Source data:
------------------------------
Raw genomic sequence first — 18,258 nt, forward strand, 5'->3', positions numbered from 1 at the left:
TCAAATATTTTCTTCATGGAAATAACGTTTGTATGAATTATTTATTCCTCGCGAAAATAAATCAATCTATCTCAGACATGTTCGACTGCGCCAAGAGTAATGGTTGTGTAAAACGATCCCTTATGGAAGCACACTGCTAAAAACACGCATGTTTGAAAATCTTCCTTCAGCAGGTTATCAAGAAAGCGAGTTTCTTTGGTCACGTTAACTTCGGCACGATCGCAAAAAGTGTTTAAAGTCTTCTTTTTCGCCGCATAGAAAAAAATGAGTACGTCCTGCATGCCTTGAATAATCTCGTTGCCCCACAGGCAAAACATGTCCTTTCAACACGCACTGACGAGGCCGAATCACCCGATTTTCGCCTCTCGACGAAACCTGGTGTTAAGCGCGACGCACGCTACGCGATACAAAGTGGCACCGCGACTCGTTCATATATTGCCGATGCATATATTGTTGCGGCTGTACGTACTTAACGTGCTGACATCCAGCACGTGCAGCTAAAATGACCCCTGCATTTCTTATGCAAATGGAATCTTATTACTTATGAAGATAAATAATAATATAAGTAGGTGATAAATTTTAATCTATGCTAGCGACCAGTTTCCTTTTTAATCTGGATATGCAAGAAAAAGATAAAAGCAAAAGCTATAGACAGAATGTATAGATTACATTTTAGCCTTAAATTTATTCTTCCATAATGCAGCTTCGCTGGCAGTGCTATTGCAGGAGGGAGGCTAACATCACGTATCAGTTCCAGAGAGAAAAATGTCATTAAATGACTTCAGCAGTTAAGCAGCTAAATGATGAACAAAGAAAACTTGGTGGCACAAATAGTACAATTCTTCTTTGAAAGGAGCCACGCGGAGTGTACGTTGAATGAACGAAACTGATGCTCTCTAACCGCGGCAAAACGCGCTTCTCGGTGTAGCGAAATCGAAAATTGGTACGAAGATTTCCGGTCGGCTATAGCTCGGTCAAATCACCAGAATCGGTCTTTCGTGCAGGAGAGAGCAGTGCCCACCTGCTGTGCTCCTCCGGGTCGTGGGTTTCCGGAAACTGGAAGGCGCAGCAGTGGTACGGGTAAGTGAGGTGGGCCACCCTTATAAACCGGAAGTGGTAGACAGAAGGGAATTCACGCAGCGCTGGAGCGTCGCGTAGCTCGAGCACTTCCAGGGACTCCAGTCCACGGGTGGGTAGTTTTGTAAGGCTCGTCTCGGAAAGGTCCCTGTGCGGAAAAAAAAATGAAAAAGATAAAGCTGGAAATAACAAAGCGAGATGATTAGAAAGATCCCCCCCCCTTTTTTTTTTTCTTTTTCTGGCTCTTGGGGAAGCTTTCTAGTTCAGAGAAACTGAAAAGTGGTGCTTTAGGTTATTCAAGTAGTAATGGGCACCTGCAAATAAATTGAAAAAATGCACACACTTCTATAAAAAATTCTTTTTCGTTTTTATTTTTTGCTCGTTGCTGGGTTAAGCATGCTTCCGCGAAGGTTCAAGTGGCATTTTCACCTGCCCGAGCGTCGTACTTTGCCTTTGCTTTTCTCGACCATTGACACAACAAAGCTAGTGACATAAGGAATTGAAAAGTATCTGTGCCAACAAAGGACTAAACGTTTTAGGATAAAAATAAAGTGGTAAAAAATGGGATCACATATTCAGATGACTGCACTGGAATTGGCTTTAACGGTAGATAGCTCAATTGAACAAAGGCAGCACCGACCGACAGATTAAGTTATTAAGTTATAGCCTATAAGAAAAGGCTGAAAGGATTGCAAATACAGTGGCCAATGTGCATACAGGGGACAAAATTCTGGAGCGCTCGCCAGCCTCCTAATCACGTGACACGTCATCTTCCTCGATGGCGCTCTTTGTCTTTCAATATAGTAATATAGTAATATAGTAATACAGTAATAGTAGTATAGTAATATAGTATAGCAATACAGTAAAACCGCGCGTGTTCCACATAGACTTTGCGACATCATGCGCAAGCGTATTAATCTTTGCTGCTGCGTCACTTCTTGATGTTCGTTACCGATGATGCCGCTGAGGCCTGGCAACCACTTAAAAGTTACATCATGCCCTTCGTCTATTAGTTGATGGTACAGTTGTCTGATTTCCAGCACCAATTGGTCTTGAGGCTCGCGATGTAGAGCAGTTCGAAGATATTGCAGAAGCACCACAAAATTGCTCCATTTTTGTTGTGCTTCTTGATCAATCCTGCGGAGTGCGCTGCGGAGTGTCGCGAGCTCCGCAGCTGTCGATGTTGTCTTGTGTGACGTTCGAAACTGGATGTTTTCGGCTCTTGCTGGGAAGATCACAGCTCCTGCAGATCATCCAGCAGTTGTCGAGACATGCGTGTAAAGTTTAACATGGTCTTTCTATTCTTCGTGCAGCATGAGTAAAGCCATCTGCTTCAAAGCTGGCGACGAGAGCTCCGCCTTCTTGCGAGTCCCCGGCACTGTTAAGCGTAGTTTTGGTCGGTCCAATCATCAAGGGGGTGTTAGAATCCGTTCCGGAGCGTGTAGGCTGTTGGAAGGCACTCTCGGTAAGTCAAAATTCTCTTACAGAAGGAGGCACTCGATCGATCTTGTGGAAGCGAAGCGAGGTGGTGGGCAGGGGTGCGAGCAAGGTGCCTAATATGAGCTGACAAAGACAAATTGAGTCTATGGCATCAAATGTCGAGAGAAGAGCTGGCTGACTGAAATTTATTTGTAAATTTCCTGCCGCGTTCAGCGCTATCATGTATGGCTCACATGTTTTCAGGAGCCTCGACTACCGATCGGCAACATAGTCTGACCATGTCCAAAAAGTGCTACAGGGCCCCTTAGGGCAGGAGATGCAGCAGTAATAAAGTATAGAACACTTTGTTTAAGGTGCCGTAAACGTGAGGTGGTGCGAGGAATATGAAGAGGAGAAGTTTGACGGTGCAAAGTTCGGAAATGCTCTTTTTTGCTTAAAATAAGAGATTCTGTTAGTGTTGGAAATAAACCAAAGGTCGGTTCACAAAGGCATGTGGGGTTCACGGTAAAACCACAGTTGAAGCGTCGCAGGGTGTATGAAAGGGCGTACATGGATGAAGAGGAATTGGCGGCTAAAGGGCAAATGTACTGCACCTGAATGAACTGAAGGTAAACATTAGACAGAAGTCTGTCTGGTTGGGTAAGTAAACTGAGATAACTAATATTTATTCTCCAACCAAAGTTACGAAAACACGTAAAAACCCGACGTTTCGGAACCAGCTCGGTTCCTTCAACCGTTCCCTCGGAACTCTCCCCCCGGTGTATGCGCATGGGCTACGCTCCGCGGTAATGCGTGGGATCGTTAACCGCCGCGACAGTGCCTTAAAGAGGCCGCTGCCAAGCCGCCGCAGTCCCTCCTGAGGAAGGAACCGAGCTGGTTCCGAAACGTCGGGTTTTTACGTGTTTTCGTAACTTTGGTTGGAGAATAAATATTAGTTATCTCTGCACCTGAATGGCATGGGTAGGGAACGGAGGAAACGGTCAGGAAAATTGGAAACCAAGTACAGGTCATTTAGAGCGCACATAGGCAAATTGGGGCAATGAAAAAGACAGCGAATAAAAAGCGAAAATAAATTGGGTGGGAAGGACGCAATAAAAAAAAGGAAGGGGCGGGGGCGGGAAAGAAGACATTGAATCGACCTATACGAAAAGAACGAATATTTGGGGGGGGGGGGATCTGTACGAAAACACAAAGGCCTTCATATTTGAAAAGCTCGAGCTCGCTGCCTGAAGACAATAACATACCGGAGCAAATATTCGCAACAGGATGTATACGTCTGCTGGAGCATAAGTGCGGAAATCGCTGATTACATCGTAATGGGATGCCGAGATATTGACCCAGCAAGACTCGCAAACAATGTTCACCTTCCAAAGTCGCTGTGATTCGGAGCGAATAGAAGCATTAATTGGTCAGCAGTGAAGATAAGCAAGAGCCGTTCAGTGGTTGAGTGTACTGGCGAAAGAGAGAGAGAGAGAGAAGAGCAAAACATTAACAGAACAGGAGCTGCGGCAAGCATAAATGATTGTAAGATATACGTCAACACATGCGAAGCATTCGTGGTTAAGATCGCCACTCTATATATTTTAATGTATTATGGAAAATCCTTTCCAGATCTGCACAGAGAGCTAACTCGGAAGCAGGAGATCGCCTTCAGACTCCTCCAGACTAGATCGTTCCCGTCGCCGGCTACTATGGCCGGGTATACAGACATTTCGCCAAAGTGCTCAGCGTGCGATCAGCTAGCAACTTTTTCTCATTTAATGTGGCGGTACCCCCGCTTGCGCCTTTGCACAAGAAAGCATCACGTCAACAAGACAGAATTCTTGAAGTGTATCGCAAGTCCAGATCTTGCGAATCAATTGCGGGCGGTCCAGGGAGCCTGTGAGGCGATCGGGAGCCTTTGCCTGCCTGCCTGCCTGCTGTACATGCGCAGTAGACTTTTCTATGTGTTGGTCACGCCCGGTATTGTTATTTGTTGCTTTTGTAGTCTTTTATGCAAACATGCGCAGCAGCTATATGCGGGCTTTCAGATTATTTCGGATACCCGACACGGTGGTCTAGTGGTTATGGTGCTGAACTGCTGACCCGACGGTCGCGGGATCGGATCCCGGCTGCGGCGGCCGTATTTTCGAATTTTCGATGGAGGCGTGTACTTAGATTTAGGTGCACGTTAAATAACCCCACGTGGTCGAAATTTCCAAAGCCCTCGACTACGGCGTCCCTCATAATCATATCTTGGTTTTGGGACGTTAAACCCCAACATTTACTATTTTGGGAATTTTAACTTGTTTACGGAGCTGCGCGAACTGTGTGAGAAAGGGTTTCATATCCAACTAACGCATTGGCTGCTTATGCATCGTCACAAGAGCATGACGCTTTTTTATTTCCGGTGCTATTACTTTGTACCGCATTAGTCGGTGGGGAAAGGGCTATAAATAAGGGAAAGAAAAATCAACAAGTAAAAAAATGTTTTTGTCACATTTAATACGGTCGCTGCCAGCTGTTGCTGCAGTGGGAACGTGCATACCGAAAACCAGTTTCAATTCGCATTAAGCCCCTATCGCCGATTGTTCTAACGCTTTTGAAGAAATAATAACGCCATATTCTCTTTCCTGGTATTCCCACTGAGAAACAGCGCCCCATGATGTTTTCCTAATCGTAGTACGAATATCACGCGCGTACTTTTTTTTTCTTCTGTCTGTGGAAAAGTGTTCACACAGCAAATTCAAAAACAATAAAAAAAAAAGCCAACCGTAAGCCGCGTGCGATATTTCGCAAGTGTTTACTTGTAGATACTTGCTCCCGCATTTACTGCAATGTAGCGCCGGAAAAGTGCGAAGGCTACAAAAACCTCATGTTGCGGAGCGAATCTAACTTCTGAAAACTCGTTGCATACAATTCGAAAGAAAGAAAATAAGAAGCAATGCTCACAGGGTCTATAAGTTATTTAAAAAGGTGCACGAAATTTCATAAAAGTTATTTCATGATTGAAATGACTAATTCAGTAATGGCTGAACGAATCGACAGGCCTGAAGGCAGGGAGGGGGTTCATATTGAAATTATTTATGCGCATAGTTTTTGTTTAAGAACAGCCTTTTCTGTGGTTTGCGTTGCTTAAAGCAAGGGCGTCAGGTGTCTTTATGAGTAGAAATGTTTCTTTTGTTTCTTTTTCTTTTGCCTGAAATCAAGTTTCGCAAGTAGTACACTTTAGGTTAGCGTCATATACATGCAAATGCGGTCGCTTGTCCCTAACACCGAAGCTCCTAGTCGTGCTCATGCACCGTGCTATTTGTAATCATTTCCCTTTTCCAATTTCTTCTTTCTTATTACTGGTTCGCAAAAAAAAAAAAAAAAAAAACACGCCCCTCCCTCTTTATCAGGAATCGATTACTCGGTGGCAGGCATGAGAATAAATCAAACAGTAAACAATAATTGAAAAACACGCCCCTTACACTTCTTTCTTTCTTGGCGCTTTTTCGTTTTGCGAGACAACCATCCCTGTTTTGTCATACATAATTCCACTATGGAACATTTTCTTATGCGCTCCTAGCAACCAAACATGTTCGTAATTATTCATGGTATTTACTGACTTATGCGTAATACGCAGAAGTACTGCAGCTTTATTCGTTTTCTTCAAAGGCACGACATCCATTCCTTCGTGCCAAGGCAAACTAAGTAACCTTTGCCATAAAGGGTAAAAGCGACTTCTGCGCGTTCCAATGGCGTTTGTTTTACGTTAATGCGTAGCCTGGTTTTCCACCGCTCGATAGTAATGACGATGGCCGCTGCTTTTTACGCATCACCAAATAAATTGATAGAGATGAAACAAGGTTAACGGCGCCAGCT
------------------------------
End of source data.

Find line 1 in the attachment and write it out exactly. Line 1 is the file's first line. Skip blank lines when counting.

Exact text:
Raw genomic sequence first — 18,258 nt, forward strand, 5'->3', positions numbered from 1 at the left: